Court Orders USCIS to Adjudicate Long-Delayed Citizenship Applications

The U.S. Citizenship and Immigration Services (USCIS) announced on November 9, 2009, the settlement of a class action lawsuit filed in 2007. The press release on this settlement regarding hundreds of delayed N-400 naturalization applications is available online (PDF 84KB). The Murthy Law Firm was not involved in this lawsuit. This summary is provided to our readers to illustrate developments in the process of obtaining U.S. citizenship by naturalization.

Background: FBI Checks Lead to Long Delays

As regular readers of MurthyDotCom and the MurthyBulletin may recall from our September 26, 2008 NewsBrief, Reduction in FBI Security Delay Cases, the U.S. Department of Homeland Security (DHS) and the Federal Bureau of Investigations (FBI) have recognized that the slowness of their background and name checks have seriously delayed the processing of immigration cases, including N-400 citizenship cases. The plaintiffs in this lawsuit were individuals whose naturalization cases were greatly delayed, due to chronic problems with the processing of FBI background checks. The delays often spanned years, as the USCIS awaited FBI feedback.

Hundreds of California Residents Could Become U.S. Citizens

According to the press release cited above, the USCIS has agreed to adjudicate hundreds of delayed naturalization petitions filed by individuals living in the Los Angeles, Santa Ana, and San Bernardino areas. These must be adjudicated within six months. The settlement agreement also requires DHS to provide ongoing reports on the processing times of N-400 naturalization cases to the groups involved in this lawsuit, so that future delays may be noted and reported early.

Class Action Lawsuit Filed in 2007

The National Immigration Law Center, American Civil Liberties Union of Southern California, and the Asian Pacific American Legal Center filed the class action lawsuit against the USCIS and FBI in 2007. This resulted in Federal Court supervision of the FBI’s processing of name checks for thousands of people who essentially had been lost in the bureaucracy. The plaintiffs in this class action lawsuit provided proof of how the delays in their naturalization cases affected their families, their jobs, and their ability to lead normal lives.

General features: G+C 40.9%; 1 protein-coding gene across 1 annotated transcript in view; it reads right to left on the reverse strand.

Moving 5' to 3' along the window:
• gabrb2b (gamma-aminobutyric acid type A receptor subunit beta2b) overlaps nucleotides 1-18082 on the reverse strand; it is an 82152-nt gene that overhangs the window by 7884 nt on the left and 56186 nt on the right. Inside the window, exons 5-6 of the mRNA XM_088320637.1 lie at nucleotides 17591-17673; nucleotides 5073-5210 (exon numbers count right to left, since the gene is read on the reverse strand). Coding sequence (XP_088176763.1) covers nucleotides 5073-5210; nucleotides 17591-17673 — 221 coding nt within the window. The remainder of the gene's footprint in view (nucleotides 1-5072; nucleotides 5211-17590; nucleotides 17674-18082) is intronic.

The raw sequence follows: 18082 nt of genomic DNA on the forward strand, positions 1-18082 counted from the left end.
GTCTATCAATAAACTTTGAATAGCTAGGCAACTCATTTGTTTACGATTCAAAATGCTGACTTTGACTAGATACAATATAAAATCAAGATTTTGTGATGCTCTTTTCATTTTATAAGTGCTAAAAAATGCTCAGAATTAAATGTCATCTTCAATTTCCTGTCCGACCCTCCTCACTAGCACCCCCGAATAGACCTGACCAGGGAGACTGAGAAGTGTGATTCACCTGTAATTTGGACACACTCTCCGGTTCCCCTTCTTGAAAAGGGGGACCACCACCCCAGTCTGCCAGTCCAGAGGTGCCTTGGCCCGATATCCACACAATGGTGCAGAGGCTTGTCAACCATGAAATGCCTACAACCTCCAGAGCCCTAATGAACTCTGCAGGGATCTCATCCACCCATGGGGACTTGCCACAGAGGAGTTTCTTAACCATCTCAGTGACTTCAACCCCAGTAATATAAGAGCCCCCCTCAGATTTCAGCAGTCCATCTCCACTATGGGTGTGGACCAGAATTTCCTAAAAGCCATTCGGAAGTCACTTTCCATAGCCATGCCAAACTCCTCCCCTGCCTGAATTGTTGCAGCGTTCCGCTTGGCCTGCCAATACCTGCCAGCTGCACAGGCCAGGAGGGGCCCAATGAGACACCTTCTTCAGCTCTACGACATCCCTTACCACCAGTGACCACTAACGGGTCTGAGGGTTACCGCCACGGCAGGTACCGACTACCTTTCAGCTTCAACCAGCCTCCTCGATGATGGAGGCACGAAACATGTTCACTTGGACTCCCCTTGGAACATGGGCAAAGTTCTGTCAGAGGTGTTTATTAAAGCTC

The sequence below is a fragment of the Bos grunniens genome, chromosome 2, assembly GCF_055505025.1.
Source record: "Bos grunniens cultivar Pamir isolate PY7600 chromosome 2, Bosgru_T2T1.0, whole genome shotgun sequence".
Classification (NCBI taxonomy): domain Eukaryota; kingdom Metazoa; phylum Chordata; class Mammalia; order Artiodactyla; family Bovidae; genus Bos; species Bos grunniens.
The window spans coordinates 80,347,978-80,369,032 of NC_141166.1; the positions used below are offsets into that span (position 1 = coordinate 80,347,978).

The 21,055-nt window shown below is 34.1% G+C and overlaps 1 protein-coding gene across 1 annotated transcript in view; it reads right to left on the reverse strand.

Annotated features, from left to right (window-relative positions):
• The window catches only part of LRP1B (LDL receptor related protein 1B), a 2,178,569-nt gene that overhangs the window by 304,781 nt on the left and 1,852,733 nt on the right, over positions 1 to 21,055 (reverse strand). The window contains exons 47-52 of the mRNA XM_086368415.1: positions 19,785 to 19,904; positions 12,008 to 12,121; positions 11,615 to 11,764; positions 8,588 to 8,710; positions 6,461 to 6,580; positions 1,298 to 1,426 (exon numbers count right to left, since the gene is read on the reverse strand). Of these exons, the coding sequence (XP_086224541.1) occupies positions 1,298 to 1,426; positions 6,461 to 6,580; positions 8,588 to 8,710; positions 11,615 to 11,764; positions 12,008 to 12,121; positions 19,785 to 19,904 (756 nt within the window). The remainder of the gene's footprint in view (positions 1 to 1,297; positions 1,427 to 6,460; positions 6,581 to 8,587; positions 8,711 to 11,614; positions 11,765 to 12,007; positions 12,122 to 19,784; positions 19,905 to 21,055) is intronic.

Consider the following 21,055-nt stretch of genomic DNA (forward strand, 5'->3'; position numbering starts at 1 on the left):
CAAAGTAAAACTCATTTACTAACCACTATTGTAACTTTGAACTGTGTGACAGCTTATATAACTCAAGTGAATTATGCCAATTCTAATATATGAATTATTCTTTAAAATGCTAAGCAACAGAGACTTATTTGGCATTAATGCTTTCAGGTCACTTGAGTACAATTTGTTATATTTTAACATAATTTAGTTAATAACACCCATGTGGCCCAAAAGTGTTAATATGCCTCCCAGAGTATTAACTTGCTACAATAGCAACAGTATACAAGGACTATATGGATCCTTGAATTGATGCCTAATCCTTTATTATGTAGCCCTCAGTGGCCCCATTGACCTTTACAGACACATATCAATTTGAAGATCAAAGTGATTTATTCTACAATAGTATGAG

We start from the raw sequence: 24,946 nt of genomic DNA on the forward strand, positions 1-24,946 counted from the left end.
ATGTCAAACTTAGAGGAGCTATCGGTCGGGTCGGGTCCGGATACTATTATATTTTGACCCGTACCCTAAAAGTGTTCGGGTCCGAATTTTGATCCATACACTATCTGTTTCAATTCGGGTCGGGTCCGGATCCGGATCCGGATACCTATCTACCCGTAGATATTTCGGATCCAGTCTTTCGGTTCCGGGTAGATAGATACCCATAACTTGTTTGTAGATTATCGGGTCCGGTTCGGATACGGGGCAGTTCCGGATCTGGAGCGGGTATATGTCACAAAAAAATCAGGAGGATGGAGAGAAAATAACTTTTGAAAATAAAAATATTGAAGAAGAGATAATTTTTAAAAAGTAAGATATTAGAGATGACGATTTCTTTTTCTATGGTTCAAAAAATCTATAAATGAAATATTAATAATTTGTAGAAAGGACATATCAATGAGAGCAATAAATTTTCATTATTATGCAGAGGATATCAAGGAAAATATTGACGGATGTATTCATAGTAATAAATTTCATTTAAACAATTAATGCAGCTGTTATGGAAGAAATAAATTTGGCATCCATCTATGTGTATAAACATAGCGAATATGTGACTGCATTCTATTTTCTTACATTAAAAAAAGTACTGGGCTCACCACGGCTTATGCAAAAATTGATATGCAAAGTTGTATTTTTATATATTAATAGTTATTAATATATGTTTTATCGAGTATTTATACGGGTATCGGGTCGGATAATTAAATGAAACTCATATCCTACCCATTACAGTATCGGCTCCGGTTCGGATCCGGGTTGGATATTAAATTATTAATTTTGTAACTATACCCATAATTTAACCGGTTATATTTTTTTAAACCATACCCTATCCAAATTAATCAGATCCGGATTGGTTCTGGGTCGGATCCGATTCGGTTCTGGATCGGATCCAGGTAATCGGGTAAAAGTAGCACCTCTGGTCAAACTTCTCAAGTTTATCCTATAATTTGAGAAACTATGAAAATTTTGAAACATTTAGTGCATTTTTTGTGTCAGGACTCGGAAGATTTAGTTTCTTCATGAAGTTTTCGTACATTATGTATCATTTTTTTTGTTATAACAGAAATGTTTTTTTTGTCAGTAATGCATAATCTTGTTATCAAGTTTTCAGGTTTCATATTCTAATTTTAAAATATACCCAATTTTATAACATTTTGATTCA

Improvement in Naturalization Processing Times

Since the events that led to the filing of the class action lawsuit, there has been significant improvement in naturalization processing times. This is due in part to such lawsuits and other actions aimed at addressing the delays. These results are being seen nationwide, as naturalization cases are being processed often within the stated goal of six months. At a recent American Immigration Lawyers Association (AILA) meeting with officials from the USCIS Baltimore, MD office, attended by most of the attorneys from the Murthy Law Firm, we verified that Baltimore is moving quickly on naturalization cases. That office reported that they have had some cases set for interview before the individual is even eligible to naturalize. This happens because cases can be filed 90 days in advance of the (three- or five-year) eligibility for naturalization. If the interview is set faster than 90 days, it is too soon to grant approval.

This is a remarkable turnaround. Individuals who currently are eligible for naturalization may wish to consider taking advantage of these faster processing times. While it appears that the name-check delays have been addressed, to a large degree, there is no guarantee that the overall processing will continue to be as fast as we are seeing at this time.


The resolution of the background check delays, as well as the overall case processing backlog in naturalization cases is a welcome relief. This opens avenues for individuals who need to become U.S. citizens for employment purposes, as well as for those foreign nations who wish to petition for immigration benefits for eligible family members. It is also in keeping with the overall efforts of the USCIS to facilitate U.S. citizenship for eligible foreign nationals.

Disclaimer: The information provided here is of a general nature and may not apply to any specific or particular circumstance. It is not to be construed as legal advice nor presumed indefinitely up to date.